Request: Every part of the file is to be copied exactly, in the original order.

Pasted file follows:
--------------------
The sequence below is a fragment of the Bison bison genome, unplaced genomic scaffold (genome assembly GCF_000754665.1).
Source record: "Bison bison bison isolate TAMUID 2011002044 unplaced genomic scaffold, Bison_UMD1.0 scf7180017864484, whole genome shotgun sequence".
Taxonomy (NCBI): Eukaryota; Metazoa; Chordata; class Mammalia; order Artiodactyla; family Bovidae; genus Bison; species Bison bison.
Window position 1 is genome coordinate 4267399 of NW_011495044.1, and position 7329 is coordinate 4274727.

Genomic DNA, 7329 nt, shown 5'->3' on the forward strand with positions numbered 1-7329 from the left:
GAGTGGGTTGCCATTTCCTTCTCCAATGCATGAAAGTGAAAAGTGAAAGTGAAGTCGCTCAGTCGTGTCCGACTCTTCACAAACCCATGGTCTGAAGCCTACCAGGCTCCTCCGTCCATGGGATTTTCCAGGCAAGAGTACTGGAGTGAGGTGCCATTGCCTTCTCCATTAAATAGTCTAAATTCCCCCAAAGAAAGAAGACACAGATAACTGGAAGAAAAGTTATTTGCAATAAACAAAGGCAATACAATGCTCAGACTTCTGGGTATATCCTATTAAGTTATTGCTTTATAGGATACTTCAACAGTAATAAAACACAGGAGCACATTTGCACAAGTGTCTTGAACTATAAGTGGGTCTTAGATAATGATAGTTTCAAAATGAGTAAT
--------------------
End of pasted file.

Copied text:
The sequence below is a fragment of the Bison bison genome, unplaced genomic scaffold (genome assembly GCF_000754665.1).
Source record: "Bison bison bison isolate TAMUID 2011002044 unplaced genomic scaffold, Bison_UMD1.0 scf7180017864484, whole genome shotgun sequence".
Taxonomy (NCBI): Eukaryota; Metazoa; Chordata; class Mammalia; order Artiodactyla; family Bovidae; genus Bison; species Bison bison.
Window position 1 is genome coordinate 4267399 of NW_011495044.1, and position 7329 is coordinate 4274727.

Genomic DNA, 7329 nt, shown 5'->3' on the forward strand with positions numbered 1-7329 from the left:
GAGTGGGTTGCCATTTCCTTCTCCAATGCATGAAAGTGAAAAGTGAAAGTGAAGTCGCTCAGTCGTGTCCGACTCTTCACAAACCCATGGTCTGAAGCCTACCAGGCTCCTCCGTCCATGGGATTTTCCAGGCAAGAGTACTGGAGTGAGGTGCCATTGCCTTCTCCATTAAATAGTCTAAATTCCCCCAAAGAAAGAAGACACAGATAACTGGAAGAAAAGTTATTTGCAATAAACAAAGGCAATACAATGCTCAGACTTCTGGGTATATCCTATTAAGTTATTGCTTTATAGGATACTTCAACAGTAATAAAACACAGGAGCACATTTGCACAAGTGTCTTGAACTATAAGTGGGTCTTAGATAATGATAGTTTCAAAATGAGTAAT